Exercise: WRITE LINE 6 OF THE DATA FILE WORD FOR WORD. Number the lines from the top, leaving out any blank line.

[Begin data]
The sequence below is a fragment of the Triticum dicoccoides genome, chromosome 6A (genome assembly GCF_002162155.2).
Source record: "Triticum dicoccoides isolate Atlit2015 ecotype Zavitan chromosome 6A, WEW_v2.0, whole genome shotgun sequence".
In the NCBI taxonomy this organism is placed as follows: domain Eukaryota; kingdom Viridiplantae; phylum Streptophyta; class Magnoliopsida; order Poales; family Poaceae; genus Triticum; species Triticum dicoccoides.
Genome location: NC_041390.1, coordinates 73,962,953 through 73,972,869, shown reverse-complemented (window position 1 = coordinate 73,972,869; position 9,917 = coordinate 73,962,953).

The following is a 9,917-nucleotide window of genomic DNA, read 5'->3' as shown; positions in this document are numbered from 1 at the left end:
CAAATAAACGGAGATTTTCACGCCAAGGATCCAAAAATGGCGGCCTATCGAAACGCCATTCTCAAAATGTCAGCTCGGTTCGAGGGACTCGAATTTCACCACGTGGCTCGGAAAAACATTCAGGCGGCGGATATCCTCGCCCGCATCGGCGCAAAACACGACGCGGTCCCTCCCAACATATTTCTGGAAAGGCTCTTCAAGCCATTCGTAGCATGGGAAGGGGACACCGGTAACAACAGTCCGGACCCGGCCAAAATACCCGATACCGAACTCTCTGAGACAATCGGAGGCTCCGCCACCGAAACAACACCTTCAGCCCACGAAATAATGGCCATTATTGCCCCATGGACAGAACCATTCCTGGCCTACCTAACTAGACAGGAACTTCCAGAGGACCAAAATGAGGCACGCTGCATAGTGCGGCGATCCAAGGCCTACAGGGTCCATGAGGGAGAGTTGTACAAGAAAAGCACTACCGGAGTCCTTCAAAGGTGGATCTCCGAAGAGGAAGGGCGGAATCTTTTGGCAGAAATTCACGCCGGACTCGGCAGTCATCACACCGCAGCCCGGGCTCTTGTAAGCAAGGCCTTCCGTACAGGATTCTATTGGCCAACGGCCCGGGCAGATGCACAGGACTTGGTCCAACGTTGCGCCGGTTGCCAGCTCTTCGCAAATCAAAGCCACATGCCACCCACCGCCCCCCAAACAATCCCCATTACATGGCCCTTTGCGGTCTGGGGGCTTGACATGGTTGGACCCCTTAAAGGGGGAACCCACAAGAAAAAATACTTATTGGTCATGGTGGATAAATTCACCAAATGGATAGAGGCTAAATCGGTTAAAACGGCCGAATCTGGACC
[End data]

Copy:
CAAATAAACGGAGATTTTCACGCCAAGGATCCAAAAATGGCGGCCTATCGAAACGCCATTCTCAAAATGTCAGCTCGGTTCGAGGGACTCGAATTTCACCACGTGGCTCGGAAAAACATTCAGGCGGCGGATATCCTCGCCCGCATCGGCGCAAAACACGACGCGGTCCCTCCCAACATATTTCTGGAAAGGCTCTTCAAGCCATTCGTAGCATGGGAAGGGGACACCGGTAACAACAGTCCGGACCCGGCCAAAATACCCGATACCGAACTCTCTGAGACAATCGGAGGCTCCGCCACCGAAACAACACCTTCAGCCCACGAAATAATGGCCATTATTGCCCCATGGACAGAACCATTCCTGGCCTACCTAACTAGACAGGAACTTCCAGAGGACCAAAATGAGGCACGCTGCATAGTGCGGCGATCCAAGGCCTACAGGGTCCATGAGGGAGAGTTGTACAAGAAAAGCACTACCGGAGTCCTTCAAAGGTGGATCTCCGAAGAGGAAGGGCGGAATCTTTTGGCAGAAATTCACGCCGGACTCGGCAGTCATCACACCGCAGCCCGGGCTCTTGTAAGCAAGGCCTTCCGTACAGGATTCTATTGGCCAACGGCCCGGGCAGATGCACAGGACTTGGTCCAACGTTGCGCCGGTTGCCAGCTCTTCGCAAATCAAAGCCACATGCCACCCACCGCCCCCCAAACAATCCCCATTACATGGCCCTTTGCGGTCTGGGGGCTTGACATGGTTGGACCCCTTAAAGGGGGAACCCACAAGAAAAAATACTTATTGGTCATGGTGGATAAATTCACCAAATGGATAGAGGCTAAATCGGTTAAAACGGCCGAATCTGGACC